We have discussed previously the usefulness of metacognition in graduate-level teaching and learning. By practicing metacognition, we become aware of the amazing amount of work our minds do. We then use our particular skills to successfully employ high-level learning when we can and seek assistance or innovation when we cannot.
To introduce metacognition to students we employ three critical steps:
We introduce these three steps, then reinforce them to students repeatedly over the course of their PA education through the Student Success Coaching Model through:
The Student Success Model incorporates three basic methods of facilitating metacognition:
When introducing metacognition, we present it as a two-part system.
Knowledge of Cognition. We must become aware of our cognitive processes before we can use them. Therefore, we demonstrate and assist students with these first steps:
Regulation of Cognition. In this phase, we teach students how to take charge of their own cognitive skills, through:
Once we establish the concepts of knowledge and regulation, application is the next important phase. Here are two sample methods of approaching the metacognitive process, both of which require us to ask ourselves questions about our learning.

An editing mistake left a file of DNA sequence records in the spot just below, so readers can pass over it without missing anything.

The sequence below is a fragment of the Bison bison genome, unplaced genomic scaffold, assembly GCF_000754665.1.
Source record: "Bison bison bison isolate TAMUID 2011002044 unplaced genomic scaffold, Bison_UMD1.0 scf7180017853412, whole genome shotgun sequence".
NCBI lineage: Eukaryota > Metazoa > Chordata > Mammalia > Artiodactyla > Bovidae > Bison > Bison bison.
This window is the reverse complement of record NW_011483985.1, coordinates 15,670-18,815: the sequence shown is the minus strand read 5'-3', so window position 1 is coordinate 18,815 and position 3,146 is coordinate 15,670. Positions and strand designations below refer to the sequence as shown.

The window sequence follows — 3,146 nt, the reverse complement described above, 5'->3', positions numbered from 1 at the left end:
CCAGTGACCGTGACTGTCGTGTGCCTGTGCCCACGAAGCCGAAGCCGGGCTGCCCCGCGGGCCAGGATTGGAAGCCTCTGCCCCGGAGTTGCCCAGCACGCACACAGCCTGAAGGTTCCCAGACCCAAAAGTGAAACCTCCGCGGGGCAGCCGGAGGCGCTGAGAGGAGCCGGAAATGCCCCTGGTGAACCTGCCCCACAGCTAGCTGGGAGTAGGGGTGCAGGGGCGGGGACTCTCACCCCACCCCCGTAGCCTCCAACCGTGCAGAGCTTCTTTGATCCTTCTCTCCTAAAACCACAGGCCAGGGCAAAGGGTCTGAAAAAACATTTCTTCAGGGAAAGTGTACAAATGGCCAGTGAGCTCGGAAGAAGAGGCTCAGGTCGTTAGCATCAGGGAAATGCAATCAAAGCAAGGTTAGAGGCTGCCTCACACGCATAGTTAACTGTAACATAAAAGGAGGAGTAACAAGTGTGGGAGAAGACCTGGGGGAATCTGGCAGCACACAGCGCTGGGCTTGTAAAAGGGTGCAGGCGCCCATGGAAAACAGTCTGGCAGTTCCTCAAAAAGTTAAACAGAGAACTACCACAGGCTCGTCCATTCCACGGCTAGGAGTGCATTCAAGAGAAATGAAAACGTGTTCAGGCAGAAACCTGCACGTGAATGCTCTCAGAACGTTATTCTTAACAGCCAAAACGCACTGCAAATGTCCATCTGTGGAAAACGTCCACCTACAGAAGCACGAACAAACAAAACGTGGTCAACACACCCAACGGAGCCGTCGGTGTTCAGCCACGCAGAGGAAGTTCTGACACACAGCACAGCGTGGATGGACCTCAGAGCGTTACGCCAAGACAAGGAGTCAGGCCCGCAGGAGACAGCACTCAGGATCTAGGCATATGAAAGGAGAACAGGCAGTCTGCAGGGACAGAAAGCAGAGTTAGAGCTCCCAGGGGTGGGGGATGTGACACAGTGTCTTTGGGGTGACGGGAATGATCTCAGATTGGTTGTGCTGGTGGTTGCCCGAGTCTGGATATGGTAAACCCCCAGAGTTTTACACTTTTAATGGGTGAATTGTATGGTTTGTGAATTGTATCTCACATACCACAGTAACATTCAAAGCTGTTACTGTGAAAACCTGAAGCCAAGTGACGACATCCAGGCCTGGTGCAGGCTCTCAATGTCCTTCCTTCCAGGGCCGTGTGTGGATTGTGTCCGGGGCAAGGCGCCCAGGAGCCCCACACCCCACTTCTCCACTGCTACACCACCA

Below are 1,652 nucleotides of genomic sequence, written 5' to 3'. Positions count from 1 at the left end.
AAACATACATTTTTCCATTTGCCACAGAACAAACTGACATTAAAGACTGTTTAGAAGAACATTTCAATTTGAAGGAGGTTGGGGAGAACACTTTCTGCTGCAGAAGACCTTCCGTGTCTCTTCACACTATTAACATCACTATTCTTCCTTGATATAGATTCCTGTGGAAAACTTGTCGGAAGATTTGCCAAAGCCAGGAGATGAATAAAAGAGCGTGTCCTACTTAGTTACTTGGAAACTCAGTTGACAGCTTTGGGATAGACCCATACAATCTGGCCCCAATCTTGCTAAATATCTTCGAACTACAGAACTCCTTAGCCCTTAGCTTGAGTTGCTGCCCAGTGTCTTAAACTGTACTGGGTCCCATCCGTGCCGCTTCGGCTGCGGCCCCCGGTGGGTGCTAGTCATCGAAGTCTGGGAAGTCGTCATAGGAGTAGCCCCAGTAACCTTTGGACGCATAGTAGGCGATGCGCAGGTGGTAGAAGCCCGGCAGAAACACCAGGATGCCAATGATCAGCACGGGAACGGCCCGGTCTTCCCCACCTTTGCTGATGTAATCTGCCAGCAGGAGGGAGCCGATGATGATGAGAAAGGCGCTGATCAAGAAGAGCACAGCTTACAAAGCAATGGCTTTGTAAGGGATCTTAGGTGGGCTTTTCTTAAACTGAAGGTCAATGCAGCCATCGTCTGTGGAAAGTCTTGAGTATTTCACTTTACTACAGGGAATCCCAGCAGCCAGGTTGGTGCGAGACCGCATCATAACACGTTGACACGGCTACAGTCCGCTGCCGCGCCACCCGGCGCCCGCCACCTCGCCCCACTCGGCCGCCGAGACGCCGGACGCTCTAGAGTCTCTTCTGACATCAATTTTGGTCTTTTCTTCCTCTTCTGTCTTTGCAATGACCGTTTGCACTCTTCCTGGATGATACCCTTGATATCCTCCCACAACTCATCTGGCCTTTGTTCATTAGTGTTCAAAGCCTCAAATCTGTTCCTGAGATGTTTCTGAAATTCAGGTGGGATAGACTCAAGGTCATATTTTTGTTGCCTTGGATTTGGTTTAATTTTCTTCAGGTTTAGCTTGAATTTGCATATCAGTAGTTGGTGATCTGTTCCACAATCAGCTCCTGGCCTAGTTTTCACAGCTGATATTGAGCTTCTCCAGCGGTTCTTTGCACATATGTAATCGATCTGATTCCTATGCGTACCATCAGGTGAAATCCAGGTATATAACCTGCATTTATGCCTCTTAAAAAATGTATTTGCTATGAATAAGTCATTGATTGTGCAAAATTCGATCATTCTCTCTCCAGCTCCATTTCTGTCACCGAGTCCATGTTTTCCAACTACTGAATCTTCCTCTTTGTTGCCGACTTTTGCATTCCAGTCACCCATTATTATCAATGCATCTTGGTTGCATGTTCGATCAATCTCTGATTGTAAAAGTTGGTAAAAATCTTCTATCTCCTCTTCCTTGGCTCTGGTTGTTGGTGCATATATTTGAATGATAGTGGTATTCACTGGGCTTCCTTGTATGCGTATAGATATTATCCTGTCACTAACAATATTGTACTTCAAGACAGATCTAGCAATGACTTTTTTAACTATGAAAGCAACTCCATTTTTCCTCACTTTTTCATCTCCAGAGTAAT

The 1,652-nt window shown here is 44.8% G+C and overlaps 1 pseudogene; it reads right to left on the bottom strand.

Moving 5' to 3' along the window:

Monitor-and-Adjust: use while learning is happening
…making progress on this task?
…thinking about the learning to identify the problem?
…comprehending what I read, or what is said, and identifying the problem?
…making adjustments to help myself?
Self-Reflect and Evaluate: use following a test of our learning
How well did I…
…accomplish my task?
…manage my time?
…stay on task?
…use strategies to help me?
We encourage students to practice the skills of metacognition until doing so occurs as naturally as thinking itself, and without reminders from an instructor or coach. Our goal is that students need no guidance from us to successfully regulate their own learning.
Teaching our students metacognition affords them more than just a chance to succeed at the graduate level. By doing so, we hand them the keys to a vehicle that will serve them for their educational careers and beyond. No health care career (and few other careers) is without a need for constant learning, processing, and adaptability. The better we know our own minds, the better equipped we are for every opportunity that comes our way.